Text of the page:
The Kosher Gourmet by Daniel Neman Have yourself a matzo ball: The secrets bubby never told you and recipes she could have never imagined

April 8, 2014

Lori Nawyn: At Your Wit's End and Back: Finding Peace

Susan B. Garland and Rachel L. Sheedy: Strategies Married Couples Can Use to Boost Benefits

David Muhlbaum: Smart Tax Deductions Non-Itemizers Can Claim

Jill Weisenberger, M.S., R.D.N., C.D.E : Before You Lose Your Mental Edge

Dana Dovey: Coffee Drinkers Rejoice! Your Cup Of Joe Can Prevent Death From Liver Disease

Chris Weller: Electric 'Thinking Cap' Puts Your Brain Power Into High Gear

The Kosher Gourmet by Marlene Parrish A gift of hazelnuts keeps giving --- for a variety of nutty recipes: Entree, side, soup, dessert

April 4, 2014

Rabbi David Gutterman: The Word for Nothing Means Everything

Charles Krauthammer: Kerry's folly, Chapter 3

Amy Peterson: A life of love: How to build lasting relationships with your children

John Ericson: Older Women: Save Your Heart, Prevent Stroke Don't Drink Diet

John Ericson: Why 50 million Americans will still have spring allergies after taking meds

Cameron Huddleston: Best and Worst Buys of April 2014

Stacy Rapacon: Great Mutual Funds for Young Investors

Sarah Boesveld: Teacher keeps promise to mail thousands of former students letters written by their past selves

The Kosher Gourmet by Sharon Thompson Anyone can make a salad, you say. But can they make a great salad? (SECRETS, TESTED TECHNIQUES + 4 RECIPES, INCLUDING DRESSINGS)

April 2, 2014

Paul Greenberg: Death and joy in the spring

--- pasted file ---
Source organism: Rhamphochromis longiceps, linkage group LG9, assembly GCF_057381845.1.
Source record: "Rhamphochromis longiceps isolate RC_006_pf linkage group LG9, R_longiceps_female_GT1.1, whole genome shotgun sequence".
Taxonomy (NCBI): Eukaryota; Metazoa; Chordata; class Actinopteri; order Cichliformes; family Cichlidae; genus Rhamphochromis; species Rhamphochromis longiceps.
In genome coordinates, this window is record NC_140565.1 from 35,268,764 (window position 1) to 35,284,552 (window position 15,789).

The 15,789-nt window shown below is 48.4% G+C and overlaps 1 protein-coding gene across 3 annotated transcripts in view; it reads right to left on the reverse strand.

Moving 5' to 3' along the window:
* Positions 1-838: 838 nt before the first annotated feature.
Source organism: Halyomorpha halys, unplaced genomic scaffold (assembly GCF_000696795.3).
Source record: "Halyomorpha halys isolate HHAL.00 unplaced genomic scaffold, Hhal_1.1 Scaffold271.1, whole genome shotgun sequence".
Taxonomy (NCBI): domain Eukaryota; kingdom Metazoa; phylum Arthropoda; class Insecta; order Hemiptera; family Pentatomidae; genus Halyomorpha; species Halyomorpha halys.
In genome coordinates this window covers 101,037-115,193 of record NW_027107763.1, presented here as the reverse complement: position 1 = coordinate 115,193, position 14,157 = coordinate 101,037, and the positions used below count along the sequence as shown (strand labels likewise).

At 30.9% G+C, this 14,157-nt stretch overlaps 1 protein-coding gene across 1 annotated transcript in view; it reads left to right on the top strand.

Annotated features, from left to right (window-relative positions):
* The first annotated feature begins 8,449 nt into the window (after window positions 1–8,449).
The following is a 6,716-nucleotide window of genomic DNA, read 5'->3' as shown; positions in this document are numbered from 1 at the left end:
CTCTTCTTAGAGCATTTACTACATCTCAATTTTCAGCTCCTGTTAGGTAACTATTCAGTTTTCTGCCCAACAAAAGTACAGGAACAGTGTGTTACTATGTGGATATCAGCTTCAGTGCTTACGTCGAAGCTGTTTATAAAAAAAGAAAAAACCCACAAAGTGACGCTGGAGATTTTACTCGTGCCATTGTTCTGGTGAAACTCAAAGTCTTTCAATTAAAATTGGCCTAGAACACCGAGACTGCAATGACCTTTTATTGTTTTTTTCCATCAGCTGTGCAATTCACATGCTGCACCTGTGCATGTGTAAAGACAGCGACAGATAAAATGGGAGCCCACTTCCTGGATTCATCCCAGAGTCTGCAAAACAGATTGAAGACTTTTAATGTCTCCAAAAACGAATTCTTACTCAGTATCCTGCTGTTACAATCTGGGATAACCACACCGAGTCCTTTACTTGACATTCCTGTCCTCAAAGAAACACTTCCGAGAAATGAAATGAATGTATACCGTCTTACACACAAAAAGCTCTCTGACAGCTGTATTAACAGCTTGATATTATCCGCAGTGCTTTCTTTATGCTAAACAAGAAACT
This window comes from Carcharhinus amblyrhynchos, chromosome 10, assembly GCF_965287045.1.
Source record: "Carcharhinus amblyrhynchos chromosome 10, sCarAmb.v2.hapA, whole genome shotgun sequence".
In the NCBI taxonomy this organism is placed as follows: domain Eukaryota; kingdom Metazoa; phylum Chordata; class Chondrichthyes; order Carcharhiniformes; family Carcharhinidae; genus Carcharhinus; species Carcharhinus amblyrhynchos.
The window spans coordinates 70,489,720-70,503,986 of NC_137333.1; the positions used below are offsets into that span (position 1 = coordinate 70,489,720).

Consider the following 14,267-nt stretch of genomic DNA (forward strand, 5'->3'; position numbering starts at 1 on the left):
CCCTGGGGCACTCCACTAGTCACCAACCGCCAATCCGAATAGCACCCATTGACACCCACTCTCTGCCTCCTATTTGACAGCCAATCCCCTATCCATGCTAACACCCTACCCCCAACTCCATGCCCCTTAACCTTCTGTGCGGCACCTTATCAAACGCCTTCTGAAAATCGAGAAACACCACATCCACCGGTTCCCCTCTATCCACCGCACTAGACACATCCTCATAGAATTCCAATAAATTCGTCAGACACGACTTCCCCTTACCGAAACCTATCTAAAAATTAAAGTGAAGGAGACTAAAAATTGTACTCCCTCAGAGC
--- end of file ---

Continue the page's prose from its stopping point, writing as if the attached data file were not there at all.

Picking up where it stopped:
Dan Barry: Should South Carolina Jews be forced to maintain this chimney built by Germans serving the Nazis?

Mayra Bitsko: Save me! An alien took over my child's personality

Frank Clayton: Get happy: 20 scientifically proven happiness activities

Susan Scutti: It's Genetic! Obesity and the 'Carb Breakdown' Gene

Lecia Bushak: Why Hand Sanitizer May Actually Harm Your Health

Stacy Rapacon: Great Funds You Can Own for $500 or Less

Cameron Huddleston: 7 Ways to Save on Home Decor

The Kosher Gourmet by Steve Petusevsky Exploring ingredients as edible-stuffed containers (TWO RECIPES + TIPS & TECHINQUES)

Jewish World Review May 29, 2014 / 29 Iyar, 5774

Males taking their place in campus sexual-assault mess

By Cathy Young





http://www.JewishWorldReview.com | It's a familiar story: A student is suing a university over the alleged mishandling of a sexual assault report. But the suit filed in federal court in New York City last week against Columbia University has a different twist: The student is male — and his complaint is that he was denied due process when the university suspended him for a year and a half on a complaint of sexual misconduct.

According to the suit, the student, identified only as John Doe, had a consensual "hookup" with his accuser, a fellow student and his roommate's ex-girlfriend, in the bathroom of her dorm room, shortly before the end of the 2013 spring term. He claims that the young woman invited him to her dorm room for a sexual encounter. In the next several days, he says, she texted him to express concern about how their encounter would be perceived in their social circle if it became known.